Running an efficient, profitable, and safe operation at remote fields and wells is exceptionally challenging. In an ideal world, you have access to timely and precise data to keep your sites working optimally and producing levels that fulfill your targets. This information will also contribute to your reservoirs’ longevity. You can spot a minor issue right before it grows into a more serious one. However, with small field personnel, you may often have to make frequent expensive trips to the remote site for troubleshooting any issues only to rely on manual reading; manual readings that are prone to inaccuracy and miscalculation. Rather than optimizing your operations, you are just reacting to situations, which can lead to overall inefficient processes.
Whether it’s an existing well or a brand new site, utilizing wireless wellhead monitoring equipment at a production location to oversee the critical processes and variables can deliver many benefits. Many oil and gas companies are making smart monitoring decisions through centralized planning using operational, field, and numerous significant data sources to up the return in investment, better safety in operation, and affect higher productivity.
Accurate and Reliable Data
By using wireless innovations, running conduit, permitting, and trenching are removed from your cost equation. Wireless technology allows quick deployment and shortens the engineering design of the system. Typically, it will only take a day to finish the installation for gathering correct and trusted information remotely.
Before we discuss the wireless options for wellhead monitoring equipment, let’s talk about the following attributes.
Oil and gas operators must make a complete evaluation of the wellheads and what areas need monitoring. The surface pressures, casing, and tubing are the most common monitoring points. To further your automation solution, the valve control and arrivals sensor can also be added.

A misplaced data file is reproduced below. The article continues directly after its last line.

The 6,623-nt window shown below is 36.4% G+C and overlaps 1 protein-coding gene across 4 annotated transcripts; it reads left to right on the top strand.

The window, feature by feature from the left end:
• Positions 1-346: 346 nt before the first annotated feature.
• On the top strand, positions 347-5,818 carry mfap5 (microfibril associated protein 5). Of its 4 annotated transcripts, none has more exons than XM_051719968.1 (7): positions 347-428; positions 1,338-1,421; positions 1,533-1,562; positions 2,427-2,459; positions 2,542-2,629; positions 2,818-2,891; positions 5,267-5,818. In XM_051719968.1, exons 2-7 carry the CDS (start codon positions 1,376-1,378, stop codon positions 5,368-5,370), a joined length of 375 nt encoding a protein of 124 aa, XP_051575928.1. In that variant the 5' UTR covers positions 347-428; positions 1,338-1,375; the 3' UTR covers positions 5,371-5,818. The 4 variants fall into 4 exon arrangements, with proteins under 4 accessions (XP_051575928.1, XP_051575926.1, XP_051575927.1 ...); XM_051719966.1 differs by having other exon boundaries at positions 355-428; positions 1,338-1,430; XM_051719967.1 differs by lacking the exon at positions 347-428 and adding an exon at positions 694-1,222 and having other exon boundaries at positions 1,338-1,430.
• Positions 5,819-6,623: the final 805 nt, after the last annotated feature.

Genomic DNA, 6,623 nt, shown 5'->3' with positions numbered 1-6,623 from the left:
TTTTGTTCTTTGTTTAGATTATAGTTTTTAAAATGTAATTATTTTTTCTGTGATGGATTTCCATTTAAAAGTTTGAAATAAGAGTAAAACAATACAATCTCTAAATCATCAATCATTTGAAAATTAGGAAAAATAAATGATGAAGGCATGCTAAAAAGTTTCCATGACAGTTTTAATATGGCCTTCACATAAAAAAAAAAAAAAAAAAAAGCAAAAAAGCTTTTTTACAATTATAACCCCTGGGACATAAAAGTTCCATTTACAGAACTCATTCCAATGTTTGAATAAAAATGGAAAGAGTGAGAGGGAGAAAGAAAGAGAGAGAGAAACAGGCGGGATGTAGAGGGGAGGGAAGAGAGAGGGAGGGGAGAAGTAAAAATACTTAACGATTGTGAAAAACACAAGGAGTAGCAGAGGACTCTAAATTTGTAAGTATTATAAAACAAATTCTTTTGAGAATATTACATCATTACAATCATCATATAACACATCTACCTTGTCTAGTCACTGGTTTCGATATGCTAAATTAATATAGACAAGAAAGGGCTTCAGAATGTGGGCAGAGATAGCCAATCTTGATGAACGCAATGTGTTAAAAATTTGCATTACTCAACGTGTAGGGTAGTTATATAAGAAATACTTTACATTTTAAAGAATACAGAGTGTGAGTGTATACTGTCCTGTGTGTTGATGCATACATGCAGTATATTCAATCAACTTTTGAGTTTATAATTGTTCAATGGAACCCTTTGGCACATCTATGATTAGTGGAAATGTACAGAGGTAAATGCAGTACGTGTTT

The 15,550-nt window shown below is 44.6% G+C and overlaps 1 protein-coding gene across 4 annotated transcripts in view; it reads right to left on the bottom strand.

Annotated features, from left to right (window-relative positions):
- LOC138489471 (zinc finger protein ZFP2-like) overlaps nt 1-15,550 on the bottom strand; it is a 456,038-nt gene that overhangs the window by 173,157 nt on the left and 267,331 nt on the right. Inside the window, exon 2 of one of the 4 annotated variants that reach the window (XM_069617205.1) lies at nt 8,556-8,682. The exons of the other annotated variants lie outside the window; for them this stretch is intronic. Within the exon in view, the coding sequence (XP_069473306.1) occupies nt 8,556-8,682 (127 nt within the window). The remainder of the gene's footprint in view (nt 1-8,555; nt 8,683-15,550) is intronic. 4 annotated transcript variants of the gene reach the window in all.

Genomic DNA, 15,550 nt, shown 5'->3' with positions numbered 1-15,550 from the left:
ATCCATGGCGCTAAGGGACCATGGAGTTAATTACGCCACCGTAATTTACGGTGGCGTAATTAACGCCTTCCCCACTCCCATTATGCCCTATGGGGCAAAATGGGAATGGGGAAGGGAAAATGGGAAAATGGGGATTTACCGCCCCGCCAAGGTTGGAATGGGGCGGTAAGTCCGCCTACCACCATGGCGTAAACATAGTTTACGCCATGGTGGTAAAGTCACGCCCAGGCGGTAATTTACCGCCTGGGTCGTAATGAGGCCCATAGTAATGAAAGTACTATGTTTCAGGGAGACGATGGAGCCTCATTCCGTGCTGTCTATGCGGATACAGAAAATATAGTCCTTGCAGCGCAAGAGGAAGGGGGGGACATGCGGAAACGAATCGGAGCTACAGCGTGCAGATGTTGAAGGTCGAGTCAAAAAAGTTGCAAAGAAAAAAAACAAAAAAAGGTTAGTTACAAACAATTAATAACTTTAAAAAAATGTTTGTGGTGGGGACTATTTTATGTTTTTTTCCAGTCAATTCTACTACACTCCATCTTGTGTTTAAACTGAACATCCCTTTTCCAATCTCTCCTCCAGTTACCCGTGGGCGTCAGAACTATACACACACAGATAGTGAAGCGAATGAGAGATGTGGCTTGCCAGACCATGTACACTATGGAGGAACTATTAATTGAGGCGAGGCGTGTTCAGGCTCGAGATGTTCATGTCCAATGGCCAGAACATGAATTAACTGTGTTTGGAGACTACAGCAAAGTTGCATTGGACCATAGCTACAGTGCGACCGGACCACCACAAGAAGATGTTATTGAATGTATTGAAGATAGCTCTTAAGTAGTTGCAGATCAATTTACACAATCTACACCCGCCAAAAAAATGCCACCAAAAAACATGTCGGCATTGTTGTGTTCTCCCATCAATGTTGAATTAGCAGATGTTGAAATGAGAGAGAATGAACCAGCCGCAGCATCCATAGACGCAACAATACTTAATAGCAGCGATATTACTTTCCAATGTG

With wellhead automation, you are mostly handling a remote area of a network that usually has power limitations. Thus, low-powered I/O equipment or battery-powered transmitters that use other energy sources such as solar, for instance, for independent operations without the demand for grid power is the answer.
All devices must be safe and proper to use for any oil and gas production sites. The standard Class I, Division 2 or “CID2” certification is a requirement. CID2-rated devices are line-powered. CID1-rated devices, on the other hand, are usually the self-powered and self-contained solutions that have higher safety needs.
When it comes to radio frequency, when the rate is doubled, the range is cut in half. In North America, 2.4 gigahertz and 900 megahertz industrial, scientific, and medical radio (ISM) bands are available for use. The 900 MHz has better extension features than 2.4 GHz. Nevertheless, in packed 900 MHz locations, 2.4 GHz can provide diversity in frequency.
This option is one of the most common wellhead monitoring equipment solutions. Self-contained transmitters can be mounted onto a process directly and are made for rough outdoor conditions. These transmitters belong to a wireless sensor network, which provides extensive scalability and additional nodes to be easily included for monitoring other functions such as flows, levels, temperatures, and open/close, or on/off status. They have high compatibility with SCADA systems standards and only requires minimal maintenance. They are best to use for complete oilfield automation and when external power is nonexistent.
Multipoint I/O System
The multipoint I/O system is ideal when high I/O and flexible count are needed while offering scalability. It has a more extended radio frequency range and a more rapid data exchange rate than lower-power transmitters. However, multipoint systems need external power and extra hardware, which makes installation more difficult than using self-contained transmitters.
This system is the most straightforward method of remotely collecting data. In a nutshell, it copies hardwired signals from one point to the next with no software programming. The point-to-point system is ideal when scalability is not required and when field operators can only use raw signals to integrate into the SCADA system.
There are multiple benefits to using wireless wellhead monitoring equipment. When you decide to deploy wireless options to the field, a suitable system should meet power and safety requirements, radio frequency spectrum, and application needs that are unique to your production.